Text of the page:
As for the wives, when the guys were gone, we did a lot together. DINNERS! We don’t ever get to go out to dinner with our husbands, so it was always a treat to go out. With the kids, we would plan play dates and meet at parks.

I think that the biggest challenge for us as an LDS couple was dealing with the false stigmas and stereotypes that others had about Mormons. There were so many who really had no idea what the Book of Mormon was, they were just taught that it was a bad book. Zach had a teammate tell him once that the reason we were struggling with infertility was because we were Mormon (he obviously didn’t know Mormons are known for having tons of kids! ) He dealt with a lot of teammates who-- having the best intentions-- kept telling him he was going to hell for his beliefs.

The wives were a different story. We had bible studies together, and they never once made me feel like I wasn’t a Christian. I loved them for that. We focused on our similarities rather than our differences.

I was always grateful for the Church. Through all the change- that was the one constant. I knew that help was a phone call away- even if they had no idea who I was. I held callings, and was able to attend meetings. Zach wasn’t so lucky. Most teams have day games on Sunday, so we had to always find a ward that started at 9 so he could go for an hour before he had to be at practice. I would drive him to the field after Sacrament meeting, then head back to finish the block. He will tell you that missing church was one of the hardest things about baseball life.

6. What is it like watching your husband PLAY PRO BALL? I'm sure the wins were fun to celebrate, but how did you help him through the losses and personal slumps? Were your moods affected by the team's defeats and victories?
Words can’t describe what I felt the first time I saw Zach step out on a Major League field. I am tearing up now even thinking about it. I was so proud of him. All his dreams… all his hard work… everything we had been through… it was all worth it. I couldn’t stop smiling. He had done it!! I couldn’t be happier.
Slumps were tough. But when you play baseball every day, you have to learn to leave everything at the field. Baseball is a game of failure. How many other jobs think 35% productivity is All Star material? If you hit .350 in the Big Leagues you have job security. Zach had to learn to let the bad stuff go, or life would have been miserable.

Zach and Robbie Alomar

Our first year together, I told Zach he had one hour after every game to pout, grumble, and kick things. If he needed to stay in the clubhouse for the full hour, I was fine with that. But once he stepped out, it was over. It wasn’t my fault he made an error, and I didn’t want to have to deal with the aftermath of it.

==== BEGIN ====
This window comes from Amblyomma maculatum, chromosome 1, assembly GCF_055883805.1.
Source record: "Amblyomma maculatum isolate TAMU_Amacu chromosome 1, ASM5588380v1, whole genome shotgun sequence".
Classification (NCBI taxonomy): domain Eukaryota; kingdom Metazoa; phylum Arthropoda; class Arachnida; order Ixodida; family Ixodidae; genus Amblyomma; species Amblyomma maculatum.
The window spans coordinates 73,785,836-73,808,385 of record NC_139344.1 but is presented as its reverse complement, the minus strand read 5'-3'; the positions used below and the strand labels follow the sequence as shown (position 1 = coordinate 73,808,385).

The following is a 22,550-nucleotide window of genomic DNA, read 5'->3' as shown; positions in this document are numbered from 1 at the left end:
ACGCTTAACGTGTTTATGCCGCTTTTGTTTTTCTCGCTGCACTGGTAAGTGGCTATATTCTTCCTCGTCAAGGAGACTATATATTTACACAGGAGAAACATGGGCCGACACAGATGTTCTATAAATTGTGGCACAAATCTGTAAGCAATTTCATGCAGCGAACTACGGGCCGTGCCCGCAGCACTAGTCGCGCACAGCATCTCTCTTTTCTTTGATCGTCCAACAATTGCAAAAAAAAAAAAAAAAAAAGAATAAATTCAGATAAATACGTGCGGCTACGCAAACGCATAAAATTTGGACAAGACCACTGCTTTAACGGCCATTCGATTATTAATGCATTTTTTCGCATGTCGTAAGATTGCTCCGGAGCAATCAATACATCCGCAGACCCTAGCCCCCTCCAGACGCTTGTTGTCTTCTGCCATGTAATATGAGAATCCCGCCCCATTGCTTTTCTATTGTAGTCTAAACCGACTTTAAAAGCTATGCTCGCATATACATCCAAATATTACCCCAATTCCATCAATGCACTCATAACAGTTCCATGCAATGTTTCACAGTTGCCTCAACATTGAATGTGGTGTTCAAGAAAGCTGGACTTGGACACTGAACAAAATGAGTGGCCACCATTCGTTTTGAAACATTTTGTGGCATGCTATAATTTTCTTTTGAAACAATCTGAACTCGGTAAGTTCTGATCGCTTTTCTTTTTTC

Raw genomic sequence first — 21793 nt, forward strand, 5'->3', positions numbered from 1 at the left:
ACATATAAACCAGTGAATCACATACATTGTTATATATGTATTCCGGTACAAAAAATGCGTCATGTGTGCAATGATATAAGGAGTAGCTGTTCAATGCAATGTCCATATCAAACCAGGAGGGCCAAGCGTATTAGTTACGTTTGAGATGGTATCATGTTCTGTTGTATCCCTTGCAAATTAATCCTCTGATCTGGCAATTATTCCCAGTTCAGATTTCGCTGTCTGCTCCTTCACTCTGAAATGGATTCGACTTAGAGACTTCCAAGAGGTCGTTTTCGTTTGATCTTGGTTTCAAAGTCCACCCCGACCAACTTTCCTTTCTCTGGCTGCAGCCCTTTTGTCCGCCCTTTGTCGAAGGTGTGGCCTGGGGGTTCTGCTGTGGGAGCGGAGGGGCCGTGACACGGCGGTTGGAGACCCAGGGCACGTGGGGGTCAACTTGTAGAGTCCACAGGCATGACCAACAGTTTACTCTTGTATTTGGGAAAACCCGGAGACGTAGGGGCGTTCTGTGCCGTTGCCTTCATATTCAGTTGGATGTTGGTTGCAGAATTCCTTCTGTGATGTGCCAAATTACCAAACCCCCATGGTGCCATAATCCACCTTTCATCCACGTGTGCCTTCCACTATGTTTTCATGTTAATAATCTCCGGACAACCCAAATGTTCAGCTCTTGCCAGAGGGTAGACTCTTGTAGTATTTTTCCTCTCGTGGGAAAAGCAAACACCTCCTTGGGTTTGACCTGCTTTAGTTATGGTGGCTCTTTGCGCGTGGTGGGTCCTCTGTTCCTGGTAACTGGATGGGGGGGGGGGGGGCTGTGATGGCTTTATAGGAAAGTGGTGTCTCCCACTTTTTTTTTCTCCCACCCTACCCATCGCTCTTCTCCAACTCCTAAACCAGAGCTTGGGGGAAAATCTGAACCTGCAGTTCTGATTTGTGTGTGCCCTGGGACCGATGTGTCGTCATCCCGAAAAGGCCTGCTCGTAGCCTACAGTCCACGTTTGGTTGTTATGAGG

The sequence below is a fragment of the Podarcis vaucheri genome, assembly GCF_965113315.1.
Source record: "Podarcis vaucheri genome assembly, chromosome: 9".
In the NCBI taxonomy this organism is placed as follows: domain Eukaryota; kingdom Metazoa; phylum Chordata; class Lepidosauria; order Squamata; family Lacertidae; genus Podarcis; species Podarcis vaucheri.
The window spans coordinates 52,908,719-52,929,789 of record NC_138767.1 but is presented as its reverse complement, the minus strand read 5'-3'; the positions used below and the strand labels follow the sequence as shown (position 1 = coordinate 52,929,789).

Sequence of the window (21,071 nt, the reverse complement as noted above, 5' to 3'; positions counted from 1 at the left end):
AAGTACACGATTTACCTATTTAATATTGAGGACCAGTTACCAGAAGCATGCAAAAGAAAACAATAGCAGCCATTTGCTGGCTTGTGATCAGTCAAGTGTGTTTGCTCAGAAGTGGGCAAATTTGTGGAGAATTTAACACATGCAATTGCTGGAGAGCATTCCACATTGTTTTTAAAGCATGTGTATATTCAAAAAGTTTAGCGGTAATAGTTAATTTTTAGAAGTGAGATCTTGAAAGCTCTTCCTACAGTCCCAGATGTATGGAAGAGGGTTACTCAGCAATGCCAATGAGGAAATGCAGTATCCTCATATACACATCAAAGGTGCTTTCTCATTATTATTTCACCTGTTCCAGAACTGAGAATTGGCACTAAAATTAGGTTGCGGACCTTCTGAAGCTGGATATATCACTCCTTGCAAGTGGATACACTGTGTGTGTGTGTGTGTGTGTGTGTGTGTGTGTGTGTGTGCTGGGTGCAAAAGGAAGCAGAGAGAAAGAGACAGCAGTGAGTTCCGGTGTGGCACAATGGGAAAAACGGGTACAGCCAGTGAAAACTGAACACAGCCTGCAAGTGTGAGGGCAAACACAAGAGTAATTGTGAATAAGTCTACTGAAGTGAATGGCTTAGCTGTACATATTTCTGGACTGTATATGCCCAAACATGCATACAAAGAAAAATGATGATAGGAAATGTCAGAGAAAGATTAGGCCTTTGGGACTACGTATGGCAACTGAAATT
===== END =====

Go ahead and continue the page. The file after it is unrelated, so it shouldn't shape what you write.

As the years went on, Zach didn’t need the hour. He didn’t need anything. When you play 162 straight games, there is no time to look back. He just focused on the next day. The kids helped too. Being a dad changes everything. Suddenly, life is not all about you. I think coming home to hugs and kisses made him forget his troubles.

Double play

I also had a guaranteed slump-breaker recipe. My Tres Leches brought him out of any funk. We saved it for the worst of times. Superstition is a huge part of baseball life, and slump-breakers were precious! I could write a book about all the crazy superstitions that were everyday routine for ball players and their wives.

I don’t think that I really got into the wins and losses until play-off time. Then I was a mess! I got nervous, and cheered until my voice was gone. The rest of the season, I mainly focused on how Zach did, and not on how the team did. That sounds bad, I know. It wasn’t like I didn’t care if the team lost- but the team losses really didn’t affect my mood. I just focused on him.

7. Ultimately, why did you leave baseball? Are you happy with your decision? Is he? Would you encourage your son to play pro sports? And most of all, what would you say if one of your daughters fell in love with a ball player?!
Zach had wanted to retire years before we actually did it. Even when he was in the playoffs against the Yankees, he was thinking about retirement. He missed the kids. Those games were some of the most exciting of his career but he had no one to come home to. I was on bed rest, and we were not able to be with him.

I think that was when he realized that the baseball lifestyle was just getting too hard for him. He would come home from a road trip just dying to see the kids. With just Jaxon, we still traveled to see Zach-- but with 3 kids, it just got more complicated. Jaxon was also getting older… he would say things like:
Dad… When I grow up I want to be a fence builder so I can build a fence around the airport so you can never, ever leave us again.” On one occasion, we hadn’t seen Zach in over 6 weeks. Jaxon said to me, “Mom, sometimes I think that my friends don’t even know I have a dad… he is never here.”

It was like daggers in Zach’s heart. We knew that once Jaxon got to school age that we would consider other options if we could. It would have just been too much time apart for us- we would only have been able to be with Zach for maybe 6 months out of the year. We felt the time was right to live a “normal” life.